Ham Arduino Introduction continues our Starter Kit with a description of the great fit between ham radio and making,the popularity of Arduino, and a call to action for you and your club.
Seems like the average ham is over 55, somewhat overweight, and married to a wife who hates ham radio. Works for me. But here’s more about the “average ham”.
- We are already “makers”. In the hobby, this is known as “homebrew” and is a deep part of our culture. Sixty percent of hams build things regularly, usually station accessories. Most already have a dedicated electronics workbench.
- Although less than 15% use microcontrollers, 60% have heard about Arduino and are interesting in learning more.
- By definition, we also have at least a basic working knowledge of electronics. Plus, nearly half of all hams are fluent in at least one programming language.
Perhaps the biggest challenge with on-boarding Arduino activities is time. Rather, finding time, given the many different aspects of amateur radio. Most hams spend 5 – 10 hours a week on the hobby.
The good news is that many hams have retired healthy and are looking for things to do. Another factor is that there are lots of local radio clubs seeking activities for their members. So, this is a perfect storm for a club to encourage an Arduino special interest group, that can reach out to the maker community. Arduino is a perfect on-ramp to attract a few folks into ham radio, while building on our homebrew mentality. The fit between hamming and making is near perfect.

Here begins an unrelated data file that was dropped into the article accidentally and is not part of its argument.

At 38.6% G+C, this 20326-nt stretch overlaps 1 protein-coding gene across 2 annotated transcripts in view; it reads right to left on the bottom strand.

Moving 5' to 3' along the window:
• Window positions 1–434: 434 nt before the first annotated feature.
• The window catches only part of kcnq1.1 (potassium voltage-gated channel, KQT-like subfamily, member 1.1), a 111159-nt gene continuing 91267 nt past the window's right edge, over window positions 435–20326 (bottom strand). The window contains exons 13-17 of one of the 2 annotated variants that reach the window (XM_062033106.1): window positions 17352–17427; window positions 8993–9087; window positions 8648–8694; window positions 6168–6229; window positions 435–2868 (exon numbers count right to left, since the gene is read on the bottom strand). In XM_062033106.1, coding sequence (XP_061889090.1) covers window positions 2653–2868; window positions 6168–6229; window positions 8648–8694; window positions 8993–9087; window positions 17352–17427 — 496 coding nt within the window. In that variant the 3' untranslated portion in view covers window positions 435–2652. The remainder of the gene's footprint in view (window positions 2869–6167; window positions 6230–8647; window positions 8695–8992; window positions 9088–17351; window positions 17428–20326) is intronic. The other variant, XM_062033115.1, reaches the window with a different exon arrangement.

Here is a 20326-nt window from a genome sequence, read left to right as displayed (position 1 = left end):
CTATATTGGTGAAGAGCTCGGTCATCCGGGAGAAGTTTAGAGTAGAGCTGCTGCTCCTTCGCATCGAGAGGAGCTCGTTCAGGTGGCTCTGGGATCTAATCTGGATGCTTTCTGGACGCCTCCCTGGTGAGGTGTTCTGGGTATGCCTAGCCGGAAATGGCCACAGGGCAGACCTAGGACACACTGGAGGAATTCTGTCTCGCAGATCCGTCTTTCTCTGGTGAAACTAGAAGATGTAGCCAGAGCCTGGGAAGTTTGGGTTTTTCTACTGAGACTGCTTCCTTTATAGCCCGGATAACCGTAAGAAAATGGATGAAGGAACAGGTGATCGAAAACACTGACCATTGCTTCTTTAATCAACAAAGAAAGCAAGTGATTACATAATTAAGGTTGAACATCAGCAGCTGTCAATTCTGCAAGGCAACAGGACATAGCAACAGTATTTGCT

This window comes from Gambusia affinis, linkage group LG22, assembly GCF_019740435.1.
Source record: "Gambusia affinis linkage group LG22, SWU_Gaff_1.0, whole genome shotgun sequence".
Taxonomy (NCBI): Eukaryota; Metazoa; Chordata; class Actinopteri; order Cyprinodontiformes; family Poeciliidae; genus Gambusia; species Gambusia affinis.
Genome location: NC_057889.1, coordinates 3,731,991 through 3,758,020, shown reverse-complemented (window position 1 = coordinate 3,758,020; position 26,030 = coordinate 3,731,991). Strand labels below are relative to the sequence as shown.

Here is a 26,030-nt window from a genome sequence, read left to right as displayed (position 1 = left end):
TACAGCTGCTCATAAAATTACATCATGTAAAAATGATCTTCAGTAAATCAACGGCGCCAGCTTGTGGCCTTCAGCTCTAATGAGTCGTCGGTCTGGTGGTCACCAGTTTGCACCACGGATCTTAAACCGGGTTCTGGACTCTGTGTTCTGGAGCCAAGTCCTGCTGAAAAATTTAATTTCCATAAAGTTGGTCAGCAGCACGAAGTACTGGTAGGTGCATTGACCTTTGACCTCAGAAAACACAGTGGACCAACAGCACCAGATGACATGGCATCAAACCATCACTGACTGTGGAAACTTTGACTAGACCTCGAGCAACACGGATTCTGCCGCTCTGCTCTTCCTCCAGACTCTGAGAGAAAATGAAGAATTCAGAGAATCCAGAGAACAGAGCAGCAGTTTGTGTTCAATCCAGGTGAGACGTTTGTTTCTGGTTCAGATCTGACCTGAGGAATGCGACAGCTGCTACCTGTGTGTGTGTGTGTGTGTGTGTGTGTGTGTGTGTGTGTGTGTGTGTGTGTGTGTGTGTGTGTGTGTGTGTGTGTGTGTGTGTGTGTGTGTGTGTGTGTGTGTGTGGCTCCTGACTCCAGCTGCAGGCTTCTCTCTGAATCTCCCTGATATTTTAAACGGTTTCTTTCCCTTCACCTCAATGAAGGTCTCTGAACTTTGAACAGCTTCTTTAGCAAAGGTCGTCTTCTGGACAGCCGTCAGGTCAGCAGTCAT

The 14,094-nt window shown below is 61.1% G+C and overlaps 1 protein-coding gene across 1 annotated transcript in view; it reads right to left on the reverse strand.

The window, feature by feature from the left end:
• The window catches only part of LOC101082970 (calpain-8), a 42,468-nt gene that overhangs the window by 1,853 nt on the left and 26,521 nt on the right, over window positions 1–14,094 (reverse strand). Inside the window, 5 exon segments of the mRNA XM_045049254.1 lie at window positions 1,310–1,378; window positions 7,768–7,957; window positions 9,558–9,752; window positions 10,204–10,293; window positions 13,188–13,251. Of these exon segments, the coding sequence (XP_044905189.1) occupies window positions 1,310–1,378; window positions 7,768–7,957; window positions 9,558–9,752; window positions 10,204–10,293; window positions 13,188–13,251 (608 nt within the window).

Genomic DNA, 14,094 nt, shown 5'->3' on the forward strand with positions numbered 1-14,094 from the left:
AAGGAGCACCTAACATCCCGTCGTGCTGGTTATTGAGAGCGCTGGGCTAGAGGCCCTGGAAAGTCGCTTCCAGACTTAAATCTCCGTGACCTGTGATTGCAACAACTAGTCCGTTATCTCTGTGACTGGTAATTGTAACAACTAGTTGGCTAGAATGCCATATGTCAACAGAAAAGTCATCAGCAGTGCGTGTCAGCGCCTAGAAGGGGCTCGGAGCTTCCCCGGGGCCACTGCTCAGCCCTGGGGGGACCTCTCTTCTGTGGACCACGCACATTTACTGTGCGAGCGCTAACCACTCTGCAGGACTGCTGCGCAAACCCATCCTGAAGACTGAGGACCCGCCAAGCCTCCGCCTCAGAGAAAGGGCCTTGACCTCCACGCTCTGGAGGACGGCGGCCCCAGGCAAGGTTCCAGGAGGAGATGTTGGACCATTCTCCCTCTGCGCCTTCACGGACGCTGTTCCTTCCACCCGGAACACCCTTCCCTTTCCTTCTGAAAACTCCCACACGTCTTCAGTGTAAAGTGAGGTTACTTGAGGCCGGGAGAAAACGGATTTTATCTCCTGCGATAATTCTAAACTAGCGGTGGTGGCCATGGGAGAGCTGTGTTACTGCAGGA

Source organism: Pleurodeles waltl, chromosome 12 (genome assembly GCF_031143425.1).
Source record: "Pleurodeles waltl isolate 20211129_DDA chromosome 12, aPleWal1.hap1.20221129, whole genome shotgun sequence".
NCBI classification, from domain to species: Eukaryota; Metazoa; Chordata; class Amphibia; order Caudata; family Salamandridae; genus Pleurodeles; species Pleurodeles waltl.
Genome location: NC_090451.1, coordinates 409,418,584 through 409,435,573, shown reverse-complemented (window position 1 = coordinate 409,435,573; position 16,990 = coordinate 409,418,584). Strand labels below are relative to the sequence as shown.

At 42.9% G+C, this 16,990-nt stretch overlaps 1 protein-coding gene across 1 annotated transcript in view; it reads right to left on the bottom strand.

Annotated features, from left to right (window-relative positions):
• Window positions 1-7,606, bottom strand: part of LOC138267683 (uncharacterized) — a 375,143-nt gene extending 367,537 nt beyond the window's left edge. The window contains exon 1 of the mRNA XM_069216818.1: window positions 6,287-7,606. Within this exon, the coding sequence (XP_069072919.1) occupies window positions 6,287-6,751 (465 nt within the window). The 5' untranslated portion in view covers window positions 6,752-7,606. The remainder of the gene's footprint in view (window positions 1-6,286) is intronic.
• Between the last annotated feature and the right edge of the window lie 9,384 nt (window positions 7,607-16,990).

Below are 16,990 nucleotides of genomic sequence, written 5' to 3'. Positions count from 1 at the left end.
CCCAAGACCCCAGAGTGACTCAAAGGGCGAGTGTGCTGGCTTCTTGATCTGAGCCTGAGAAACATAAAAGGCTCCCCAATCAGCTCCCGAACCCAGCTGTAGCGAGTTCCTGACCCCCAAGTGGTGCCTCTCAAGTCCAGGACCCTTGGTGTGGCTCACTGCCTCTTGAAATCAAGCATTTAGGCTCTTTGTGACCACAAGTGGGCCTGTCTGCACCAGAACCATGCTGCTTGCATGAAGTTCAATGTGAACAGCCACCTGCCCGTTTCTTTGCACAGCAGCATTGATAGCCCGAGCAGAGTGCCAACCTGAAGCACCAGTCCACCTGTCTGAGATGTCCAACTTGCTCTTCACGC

Oh, and another thing. Most hams are “cheap”. Arduino and most of the maker gadgets are open source and low cost. A little money goes a long way.
Ham Arduino Introduction – Enabling Technology for Everyone
Hams have a long but narrow history with microcontrollers. A few more advanced hams have used Microchip PIC for controlling local equipment and remote repeaters. There are lots of challenges with using Programmable Interface Controllers. These include a steep learning curve, fewer standards, and a culture oriented to chip-makers. Moreover, PIC ecosystems more geared toward professional engineers than beginners.
On the other hand, Arduino is a complete development system, rather than a chip. While it is easily accessible for kids and beginners, Arduino can support advanced projects. It is completely cross-platform and open source. Users experience few barriers to entry and a gentle learning curve. In short, it has simplified programming and prototyping well beyond PIC. (Incidentally, Microchip bought Atmel, the maker of the AVR chips used in Arduino, in 2016.)
After ten years, Arduino has won hearts and minds. Here is a quick beginner’s video tour of the Arduino and what it can do. How many Arduino’s are used around the world? My guess is around 5 million if we count all the clones.
Hams and makers share a passion for electronics. Next, we will talk about how hams already have most of the resources they need to get started.